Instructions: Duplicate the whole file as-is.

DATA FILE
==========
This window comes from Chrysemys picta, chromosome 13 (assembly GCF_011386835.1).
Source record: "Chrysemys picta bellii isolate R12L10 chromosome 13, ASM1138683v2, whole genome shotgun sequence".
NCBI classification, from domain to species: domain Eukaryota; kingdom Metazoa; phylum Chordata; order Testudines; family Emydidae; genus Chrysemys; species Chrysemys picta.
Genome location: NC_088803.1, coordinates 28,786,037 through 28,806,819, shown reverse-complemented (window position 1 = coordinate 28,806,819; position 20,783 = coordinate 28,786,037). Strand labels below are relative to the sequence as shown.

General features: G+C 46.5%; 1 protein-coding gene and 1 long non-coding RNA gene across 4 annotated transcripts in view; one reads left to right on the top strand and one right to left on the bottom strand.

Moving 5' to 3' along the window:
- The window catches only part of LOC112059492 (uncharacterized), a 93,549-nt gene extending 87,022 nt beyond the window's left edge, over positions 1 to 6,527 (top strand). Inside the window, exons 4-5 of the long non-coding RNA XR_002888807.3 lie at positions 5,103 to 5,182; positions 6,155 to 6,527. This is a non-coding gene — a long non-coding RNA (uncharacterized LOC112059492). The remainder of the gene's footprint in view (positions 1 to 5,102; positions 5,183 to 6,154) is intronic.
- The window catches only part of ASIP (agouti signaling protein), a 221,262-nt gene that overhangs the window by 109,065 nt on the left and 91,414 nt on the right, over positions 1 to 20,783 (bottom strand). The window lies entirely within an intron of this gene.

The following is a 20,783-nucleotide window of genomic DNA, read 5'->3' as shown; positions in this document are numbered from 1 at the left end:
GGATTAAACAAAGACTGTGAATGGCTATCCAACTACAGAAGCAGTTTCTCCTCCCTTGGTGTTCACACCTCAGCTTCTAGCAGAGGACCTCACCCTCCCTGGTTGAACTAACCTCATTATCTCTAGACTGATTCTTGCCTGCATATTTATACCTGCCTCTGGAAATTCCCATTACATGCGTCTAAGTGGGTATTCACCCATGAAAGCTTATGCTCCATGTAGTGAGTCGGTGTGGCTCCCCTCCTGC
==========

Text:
This window comes from Chrysemys picta, chromosome 13 (assembly GCF_011386835.1).
Source record: "Chrysemys picta bellii isolate R12L10 chromosome 13, ASM1138683v2, whole genome shotgun sequence".
NCBI classification, from domain to species: domain Eukaryota; kingdom Metazoa; phylum Chordata; order Testudines; family Emydidae; genus Chrysemys; species Chrysemys picta.
Genome location: NC_088803.1, coordinates 28,786,037 through 28,806,819, shown reverse-complemented (window position 1 = coordinate 28,806,819; position 20,783 = coordinate 28,786,037). Strand labels below are relative to the sequence as shown.

General features: G+C 46.5%; 1 protein-coding gene and 1 long non-coding RNA gene across 4 annotated transcripts in view; one reads left to right on the top strand and one right to left on the bottom strand.

Moving 5' to 3' along the window:
- The window catches only part of LOC112059492 (uncharacterized), a 93,549-nt gene extending 87,022 nt beyond the window's left edge, over positions 1 to 6,527 (top strand). Inside the window, exons 4-5 of the long non-coding RNA XR_002888807.3 lie at positions 5,103 to 5,182; positions 6,155 to 6,527. This is a non-coding gene — a long non-coding RNA (uncharacterized LOC112059492). The remainder of the gene's footprint in view (positions 1 to 5,102; positions 5,183 to 6,154) is intronic.
- The window catches only part of ASIP (agouti signaling protein), a 221,262-nt gene that overhangs the window by 109,065 nt on the left and 91,414 nt on the right, over positions 1 to 20,783 (bottom strand). The window lies entirely within an intron of this gene.

The following is a 20,783-nucleotide window of genomic DNA, read 5'->3' as shown; positions in this document are numbered from 1 at the left end:
GGATTAAACAAAGACTGTGAATGGCTATCCAACTACAGAAGCAGTTTCTCCTCCCTTGGTGTTCACACCTCAGCTTCTAGCAGAGGACCTCACCCTCCCTGGTTGAACTAACCTCATTATCTCTAGACTGATTCTTGCCTGCATATTTATACCTGCCTCTGGAAATTCCCATTACATGCGTCTAAGTGGGTATTCACCCATGAAAGCTTATGCTCCATGTAGTGAGTCGGTGTGGCTCCCCTCCTGC